The National Highway Traffic Safety Administration (NHTSA) plans to begin testing vehicles for rollover tendencies in the 2004 model year, which begins this fall. But some safety advocates fear the tests won't be as comprehensive as they should be.
A federal law enacted in late 2000 directed NHTSA to start the testing program by November 2002. But that law-the Transportation Recall Enhancement, Accountability and Documentation (TREAD) Act-handed the safety agency a slew of other responsibilities. So safety advocacy groups have complained little about delays.
Officials at Consumers Union, the organization that has pressed longest and hardest for rollover testing, say they are more concerned about whether NHTSA will have the money to test enough vehicles to provide comprehensive results for would-be car and truck buyers. ``It's been long enough for it to come into existence, and it would be a shame if it was empty of data,'' said David Pittle, senior vice president of Consumers Union, publisher of Consumer Reports magazine.
Dr. Jeffrey Runge, NHTSA administrator, told Congress in April that the agency planned to earmark $1.7 million to start road tests for rollover ratings in the 2004 model year. Agency officials note the rollover program isn't as costly as other tests NHTSA does for consumer information because vehicles are not crashed in the process.
NHTSA spokesman Rae Tyson said the planned spending of $1.7 million will be enough to do driving tests for rollover ratings on 36 vehicles-or about half the number of vehicles about which the agency produces consumer information each year.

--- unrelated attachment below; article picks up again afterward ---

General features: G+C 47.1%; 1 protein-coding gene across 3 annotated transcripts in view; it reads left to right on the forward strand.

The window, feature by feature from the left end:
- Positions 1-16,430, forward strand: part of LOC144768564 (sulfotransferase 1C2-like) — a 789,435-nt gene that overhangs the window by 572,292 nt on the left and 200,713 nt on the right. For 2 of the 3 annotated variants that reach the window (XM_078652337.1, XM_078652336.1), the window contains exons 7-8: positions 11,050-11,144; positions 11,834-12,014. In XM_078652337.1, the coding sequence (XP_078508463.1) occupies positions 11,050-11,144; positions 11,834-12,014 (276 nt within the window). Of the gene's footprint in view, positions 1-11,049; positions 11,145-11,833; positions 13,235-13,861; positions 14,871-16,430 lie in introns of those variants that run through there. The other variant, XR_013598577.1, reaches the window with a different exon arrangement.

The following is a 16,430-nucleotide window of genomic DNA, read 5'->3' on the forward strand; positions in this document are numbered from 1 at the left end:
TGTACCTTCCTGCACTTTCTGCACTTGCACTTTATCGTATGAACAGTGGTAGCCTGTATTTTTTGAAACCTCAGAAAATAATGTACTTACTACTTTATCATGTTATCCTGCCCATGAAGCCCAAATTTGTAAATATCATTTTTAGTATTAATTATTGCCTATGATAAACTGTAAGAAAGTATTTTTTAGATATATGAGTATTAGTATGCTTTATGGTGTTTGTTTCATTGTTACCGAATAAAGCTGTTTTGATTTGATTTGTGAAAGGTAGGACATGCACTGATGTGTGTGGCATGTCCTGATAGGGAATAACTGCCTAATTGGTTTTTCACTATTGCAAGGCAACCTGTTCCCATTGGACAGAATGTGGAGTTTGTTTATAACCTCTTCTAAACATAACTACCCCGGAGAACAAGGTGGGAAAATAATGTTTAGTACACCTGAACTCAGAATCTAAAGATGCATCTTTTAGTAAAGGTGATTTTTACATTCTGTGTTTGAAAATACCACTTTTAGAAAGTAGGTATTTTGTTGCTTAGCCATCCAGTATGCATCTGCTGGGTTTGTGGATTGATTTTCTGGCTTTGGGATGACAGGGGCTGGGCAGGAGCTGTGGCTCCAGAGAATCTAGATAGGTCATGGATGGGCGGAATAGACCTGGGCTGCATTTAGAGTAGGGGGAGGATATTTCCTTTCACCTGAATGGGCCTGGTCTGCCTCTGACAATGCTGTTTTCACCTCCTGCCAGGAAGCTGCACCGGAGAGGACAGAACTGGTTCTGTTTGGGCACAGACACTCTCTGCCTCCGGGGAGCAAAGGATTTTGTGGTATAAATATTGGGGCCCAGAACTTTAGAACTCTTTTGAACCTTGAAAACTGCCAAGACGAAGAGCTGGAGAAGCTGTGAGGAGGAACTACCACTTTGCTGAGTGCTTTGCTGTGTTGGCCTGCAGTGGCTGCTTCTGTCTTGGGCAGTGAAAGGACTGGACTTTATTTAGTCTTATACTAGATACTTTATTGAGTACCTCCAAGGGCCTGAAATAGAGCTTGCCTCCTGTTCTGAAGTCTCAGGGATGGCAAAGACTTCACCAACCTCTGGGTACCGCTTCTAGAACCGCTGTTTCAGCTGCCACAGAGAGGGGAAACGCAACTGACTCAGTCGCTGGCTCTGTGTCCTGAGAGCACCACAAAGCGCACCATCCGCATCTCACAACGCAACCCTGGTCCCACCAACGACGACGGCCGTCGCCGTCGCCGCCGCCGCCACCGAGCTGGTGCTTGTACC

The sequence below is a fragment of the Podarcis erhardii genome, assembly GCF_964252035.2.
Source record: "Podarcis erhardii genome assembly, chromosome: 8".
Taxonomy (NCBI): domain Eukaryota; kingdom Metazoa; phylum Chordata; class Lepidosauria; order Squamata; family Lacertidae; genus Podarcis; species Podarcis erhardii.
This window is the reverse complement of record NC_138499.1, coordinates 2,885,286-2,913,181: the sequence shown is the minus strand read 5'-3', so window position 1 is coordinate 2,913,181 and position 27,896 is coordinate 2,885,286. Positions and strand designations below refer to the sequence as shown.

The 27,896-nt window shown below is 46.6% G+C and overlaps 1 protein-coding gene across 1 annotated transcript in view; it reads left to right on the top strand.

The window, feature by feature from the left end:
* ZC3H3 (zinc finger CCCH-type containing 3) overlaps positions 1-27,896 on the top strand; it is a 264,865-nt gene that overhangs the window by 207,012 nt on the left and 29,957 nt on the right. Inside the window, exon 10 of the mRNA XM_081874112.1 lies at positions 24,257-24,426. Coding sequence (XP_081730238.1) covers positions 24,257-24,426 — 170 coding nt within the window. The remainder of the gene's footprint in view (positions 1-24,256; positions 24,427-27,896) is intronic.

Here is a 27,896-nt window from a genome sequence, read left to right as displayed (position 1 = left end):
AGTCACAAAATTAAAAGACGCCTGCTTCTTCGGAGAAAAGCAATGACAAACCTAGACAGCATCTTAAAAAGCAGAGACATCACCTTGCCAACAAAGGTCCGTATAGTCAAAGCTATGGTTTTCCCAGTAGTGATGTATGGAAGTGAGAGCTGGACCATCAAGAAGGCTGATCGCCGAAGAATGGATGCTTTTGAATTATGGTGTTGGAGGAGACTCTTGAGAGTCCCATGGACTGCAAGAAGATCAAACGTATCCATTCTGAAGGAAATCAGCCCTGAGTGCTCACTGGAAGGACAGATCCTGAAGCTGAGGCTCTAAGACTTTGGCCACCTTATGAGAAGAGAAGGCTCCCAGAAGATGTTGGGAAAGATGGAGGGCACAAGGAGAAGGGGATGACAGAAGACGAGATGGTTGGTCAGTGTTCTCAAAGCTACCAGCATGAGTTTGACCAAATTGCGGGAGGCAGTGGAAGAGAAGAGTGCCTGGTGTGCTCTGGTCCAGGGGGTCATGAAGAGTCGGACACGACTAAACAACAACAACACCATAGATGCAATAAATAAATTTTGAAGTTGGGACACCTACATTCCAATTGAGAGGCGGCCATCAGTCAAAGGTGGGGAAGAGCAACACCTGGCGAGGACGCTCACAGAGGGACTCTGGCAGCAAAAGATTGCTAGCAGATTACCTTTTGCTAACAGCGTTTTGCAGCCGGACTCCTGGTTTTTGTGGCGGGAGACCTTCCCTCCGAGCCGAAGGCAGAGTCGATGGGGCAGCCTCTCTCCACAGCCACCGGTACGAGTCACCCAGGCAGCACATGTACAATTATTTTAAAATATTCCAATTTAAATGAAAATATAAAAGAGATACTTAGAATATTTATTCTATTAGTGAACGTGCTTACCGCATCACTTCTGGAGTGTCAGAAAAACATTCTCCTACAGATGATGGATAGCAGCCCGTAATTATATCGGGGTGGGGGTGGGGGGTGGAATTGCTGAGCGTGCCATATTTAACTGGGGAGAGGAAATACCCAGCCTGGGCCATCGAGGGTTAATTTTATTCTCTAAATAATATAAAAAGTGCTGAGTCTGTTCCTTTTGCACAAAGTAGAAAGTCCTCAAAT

He said the agency will expand the number of vehicles given rollover tests in coming years.
Sally Greenberg, lobbyist for Consumers Union, said her organization is disappointed and frustrated by the slow start to the rollover test program.
The Bush administration is asking for $17 million more for NHTSA operations-a 4 percent increase-in the fiscal year beginning Oct. 1. But now that accelerated and expanded tax cuts have been enacted and spending for the war on terrorism and homeland security are on the way up, Congress may tighten up elsewhere.
The main source of NHTSA consumer information has been the front- and side-impact crash tests that produce ratings of one to five stars for driver and passenger protection.
NHTSA now gives rollover ratings to vehicles, but the ratings are based solely on vehicle dimensions. Tall, narrow pickups and sport-utility vehicles get low scores. Wide, low cars get high scores.
Auto makers, wary of rollover ratings that they consider too simplistic, say driving tests at least promise to provide a clearer picture of vehicle characteristics than scores based only on dimensions.